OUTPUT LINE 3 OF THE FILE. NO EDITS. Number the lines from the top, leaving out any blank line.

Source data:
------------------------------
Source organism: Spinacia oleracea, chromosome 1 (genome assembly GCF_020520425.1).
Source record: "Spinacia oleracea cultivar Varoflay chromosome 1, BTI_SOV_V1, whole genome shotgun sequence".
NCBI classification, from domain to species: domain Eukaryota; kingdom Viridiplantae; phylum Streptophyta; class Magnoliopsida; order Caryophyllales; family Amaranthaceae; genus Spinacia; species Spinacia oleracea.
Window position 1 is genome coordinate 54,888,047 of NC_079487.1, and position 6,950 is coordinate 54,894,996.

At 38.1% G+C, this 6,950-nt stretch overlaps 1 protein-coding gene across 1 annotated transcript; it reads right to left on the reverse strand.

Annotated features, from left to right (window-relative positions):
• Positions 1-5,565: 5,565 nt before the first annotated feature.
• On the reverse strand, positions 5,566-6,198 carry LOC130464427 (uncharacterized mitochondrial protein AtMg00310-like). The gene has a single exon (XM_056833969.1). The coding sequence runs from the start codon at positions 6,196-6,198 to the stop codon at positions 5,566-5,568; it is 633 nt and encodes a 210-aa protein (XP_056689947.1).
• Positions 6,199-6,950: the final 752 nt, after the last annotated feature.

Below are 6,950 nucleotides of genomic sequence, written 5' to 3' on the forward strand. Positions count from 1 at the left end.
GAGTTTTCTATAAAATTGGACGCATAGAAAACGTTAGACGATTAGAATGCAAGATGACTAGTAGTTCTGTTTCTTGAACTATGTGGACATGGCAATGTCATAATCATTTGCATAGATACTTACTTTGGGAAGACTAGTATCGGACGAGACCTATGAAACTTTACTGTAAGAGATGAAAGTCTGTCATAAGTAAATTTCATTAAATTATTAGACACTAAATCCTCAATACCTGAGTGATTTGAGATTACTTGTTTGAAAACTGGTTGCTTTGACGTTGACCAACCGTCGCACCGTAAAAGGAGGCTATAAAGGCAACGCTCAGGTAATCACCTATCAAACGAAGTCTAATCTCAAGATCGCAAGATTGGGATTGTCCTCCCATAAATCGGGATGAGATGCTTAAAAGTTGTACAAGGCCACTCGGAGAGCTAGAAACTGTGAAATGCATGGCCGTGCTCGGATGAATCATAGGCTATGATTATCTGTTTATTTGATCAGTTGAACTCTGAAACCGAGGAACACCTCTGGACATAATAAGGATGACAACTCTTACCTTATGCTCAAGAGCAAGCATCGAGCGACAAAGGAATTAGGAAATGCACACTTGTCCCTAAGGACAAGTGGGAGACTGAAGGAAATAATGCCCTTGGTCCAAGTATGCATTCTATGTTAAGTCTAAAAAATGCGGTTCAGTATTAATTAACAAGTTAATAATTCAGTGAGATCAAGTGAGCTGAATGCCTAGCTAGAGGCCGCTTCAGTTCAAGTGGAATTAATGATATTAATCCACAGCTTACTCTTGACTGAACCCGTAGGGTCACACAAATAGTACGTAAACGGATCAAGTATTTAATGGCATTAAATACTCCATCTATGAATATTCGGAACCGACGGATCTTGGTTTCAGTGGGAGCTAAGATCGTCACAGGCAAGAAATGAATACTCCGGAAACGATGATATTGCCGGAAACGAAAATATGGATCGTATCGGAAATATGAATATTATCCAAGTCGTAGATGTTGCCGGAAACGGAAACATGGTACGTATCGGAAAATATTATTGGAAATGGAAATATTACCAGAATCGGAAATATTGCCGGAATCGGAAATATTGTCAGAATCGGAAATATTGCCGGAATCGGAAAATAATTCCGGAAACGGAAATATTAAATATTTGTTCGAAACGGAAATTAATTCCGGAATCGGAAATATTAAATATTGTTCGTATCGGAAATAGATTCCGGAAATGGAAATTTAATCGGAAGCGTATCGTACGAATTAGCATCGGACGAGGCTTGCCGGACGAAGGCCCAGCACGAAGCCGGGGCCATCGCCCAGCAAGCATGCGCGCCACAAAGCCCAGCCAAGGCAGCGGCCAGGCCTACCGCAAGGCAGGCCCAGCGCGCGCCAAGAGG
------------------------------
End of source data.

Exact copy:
NCBI classification, from domain to species: domain Eukaryota; kingdom Viridiplantae; phylum Streptophyta; class Magnoliopsida; order Caryophyllales; family Amaranthaceae; genus Spinacia; species Spinacia oleracea.